Millennial writer Elizabeth Bruenig writes:
After the mass shooting before last, conservative pundit Bill O’Reilly articulated what anti-gun-control politics seem to presume but rarely admit: that blood is the cost of the right to bear arms. “This is the price of freedom,” O’Reilly wrote on his blog, referring to the dozens killed in Las Vegas. “Violent nuts are allowed to roam free until they do damage, no matter how threatening they are.” He went on: “The Second Amendment is clear that Americans have a right to arm themselves for protection. Even the loons.”
This is a special, even radical, type of freedom — the kind that entitles a person to own the means of mass killing and the kind that compels society to grant that right….
Older readings of freedom may feel dark and alien to us now. And we probably wouldn’t trade our world for theirs. But it’s helpful to ask of our freedoms the same questions our forbearers asked of theirs: What are they really for? It’s hard for us now to see how the right to purchase a lethal object might damage our freedom in the classical sense, by serving as a temptation easily aggravated by fear or anger. But perhaps it’s easier to see how we seem less free operating on the modern view of the Second Amendment: Parents are buying bulletproof panels for children’s backpacks, and people are visiting psychiatrists complaining of fear, anxiety and dread sparked by random mass killings. The freedom advocated by people like O’Reilly certainly isn’t subordinate to the good, and it no longer even appears to reliably add to our overall freedom.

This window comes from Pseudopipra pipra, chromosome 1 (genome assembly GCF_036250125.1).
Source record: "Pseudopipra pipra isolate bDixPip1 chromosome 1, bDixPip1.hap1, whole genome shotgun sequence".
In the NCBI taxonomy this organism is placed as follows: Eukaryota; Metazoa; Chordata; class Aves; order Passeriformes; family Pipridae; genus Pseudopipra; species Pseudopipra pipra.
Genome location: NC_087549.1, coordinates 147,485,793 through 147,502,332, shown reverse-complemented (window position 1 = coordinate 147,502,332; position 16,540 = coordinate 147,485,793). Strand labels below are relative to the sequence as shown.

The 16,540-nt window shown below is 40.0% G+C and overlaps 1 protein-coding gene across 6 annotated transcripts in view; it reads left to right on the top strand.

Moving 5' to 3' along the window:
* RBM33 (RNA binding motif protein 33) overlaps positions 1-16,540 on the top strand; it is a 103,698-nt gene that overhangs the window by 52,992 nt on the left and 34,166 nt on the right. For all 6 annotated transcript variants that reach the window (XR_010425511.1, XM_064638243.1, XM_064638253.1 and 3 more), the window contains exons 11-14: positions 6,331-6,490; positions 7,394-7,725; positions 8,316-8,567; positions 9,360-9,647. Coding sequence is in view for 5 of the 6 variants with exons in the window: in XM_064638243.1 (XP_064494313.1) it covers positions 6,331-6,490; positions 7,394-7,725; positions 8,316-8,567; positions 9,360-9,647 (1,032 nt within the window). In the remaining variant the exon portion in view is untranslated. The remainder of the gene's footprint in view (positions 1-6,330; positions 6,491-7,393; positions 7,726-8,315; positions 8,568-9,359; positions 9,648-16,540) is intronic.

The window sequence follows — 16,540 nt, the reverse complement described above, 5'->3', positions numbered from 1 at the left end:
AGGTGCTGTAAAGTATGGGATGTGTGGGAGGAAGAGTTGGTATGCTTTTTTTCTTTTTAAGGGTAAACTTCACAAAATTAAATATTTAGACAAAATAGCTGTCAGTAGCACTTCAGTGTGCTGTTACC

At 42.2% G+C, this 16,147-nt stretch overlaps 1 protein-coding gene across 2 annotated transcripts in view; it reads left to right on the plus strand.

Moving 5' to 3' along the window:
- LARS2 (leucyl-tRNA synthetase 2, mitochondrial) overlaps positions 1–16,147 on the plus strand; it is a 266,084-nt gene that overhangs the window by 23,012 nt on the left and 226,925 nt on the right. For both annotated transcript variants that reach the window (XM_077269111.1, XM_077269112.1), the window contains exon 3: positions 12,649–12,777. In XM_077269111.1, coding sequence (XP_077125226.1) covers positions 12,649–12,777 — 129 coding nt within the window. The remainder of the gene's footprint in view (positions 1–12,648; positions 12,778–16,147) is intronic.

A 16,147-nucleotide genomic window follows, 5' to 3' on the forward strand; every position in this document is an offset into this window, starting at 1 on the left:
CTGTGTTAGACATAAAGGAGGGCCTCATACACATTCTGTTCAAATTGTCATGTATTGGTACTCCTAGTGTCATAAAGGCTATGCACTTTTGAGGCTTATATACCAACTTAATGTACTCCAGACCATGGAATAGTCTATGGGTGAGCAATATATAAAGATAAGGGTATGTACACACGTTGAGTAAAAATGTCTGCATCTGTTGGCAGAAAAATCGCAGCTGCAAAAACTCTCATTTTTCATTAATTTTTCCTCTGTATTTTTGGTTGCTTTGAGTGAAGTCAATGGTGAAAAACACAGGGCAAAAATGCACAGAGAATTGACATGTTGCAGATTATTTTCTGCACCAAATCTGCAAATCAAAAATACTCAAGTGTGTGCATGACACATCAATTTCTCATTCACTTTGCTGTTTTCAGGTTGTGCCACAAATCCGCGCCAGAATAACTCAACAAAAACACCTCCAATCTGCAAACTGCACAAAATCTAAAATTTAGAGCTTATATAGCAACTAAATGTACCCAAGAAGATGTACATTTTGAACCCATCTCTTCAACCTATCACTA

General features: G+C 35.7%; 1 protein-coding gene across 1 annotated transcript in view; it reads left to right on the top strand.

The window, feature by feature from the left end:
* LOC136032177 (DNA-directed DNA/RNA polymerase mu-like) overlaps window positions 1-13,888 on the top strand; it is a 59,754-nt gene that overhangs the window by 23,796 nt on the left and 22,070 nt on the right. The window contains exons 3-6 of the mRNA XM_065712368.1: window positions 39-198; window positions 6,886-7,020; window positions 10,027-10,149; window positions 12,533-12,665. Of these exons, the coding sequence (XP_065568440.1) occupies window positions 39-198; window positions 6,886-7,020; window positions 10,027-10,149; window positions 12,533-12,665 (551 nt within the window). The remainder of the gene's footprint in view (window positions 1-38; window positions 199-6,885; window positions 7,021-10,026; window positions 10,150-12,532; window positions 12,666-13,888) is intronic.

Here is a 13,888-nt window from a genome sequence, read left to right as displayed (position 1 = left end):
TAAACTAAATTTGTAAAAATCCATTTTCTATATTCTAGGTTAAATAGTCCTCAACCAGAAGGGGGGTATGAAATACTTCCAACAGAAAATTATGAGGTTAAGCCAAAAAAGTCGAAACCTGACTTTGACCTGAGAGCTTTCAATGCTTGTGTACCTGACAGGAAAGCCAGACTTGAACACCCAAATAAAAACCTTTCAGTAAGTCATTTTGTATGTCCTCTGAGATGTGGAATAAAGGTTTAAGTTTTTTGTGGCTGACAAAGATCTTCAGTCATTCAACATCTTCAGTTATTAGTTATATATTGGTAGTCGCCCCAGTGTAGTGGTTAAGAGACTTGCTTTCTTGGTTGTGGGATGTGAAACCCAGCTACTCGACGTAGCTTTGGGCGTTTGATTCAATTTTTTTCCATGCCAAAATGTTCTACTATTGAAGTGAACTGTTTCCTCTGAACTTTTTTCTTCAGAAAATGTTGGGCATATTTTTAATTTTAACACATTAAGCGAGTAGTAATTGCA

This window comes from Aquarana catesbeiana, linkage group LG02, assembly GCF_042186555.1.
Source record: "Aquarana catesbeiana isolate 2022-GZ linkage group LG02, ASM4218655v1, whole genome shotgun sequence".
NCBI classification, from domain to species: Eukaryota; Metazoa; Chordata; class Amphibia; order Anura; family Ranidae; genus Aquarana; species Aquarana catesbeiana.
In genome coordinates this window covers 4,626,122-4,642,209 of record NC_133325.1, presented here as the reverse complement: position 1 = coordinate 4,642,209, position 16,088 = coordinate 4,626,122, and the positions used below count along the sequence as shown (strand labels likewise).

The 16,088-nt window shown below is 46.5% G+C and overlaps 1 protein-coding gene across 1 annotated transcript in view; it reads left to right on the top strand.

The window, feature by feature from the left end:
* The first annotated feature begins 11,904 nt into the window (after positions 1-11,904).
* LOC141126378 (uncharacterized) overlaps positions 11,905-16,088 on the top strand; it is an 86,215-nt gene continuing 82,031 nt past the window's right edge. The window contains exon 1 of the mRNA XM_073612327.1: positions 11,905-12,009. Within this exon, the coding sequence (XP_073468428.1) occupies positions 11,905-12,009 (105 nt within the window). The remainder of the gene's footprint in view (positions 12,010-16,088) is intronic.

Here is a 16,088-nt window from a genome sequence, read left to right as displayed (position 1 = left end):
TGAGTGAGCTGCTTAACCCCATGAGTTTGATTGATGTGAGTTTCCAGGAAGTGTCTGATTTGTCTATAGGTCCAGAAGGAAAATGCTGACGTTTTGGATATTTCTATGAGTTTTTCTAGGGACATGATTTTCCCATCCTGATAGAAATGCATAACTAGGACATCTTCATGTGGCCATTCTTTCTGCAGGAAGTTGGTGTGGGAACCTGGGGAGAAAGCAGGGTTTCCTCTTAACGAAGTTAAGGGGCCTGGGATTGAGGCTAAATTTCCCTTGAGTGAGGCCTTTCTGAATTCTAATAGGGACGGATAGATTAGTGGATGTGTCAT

If we’re trying to build a free society for the sake of being free, or so each person can pursue their own tastes, no matter how evil, then we’re doing an excellent job where firearms are concerned — and reaping the results in ghastly headlines. But if we’re trying to build a society in which people are free specifically to flourish and live long and well, to be virtuous and educated citizens engaged in the task of creating lasting peace and greater understanding, then we’re stumbling, and we’ll keep tripping along a bloody path until we can decide what our freedom is for.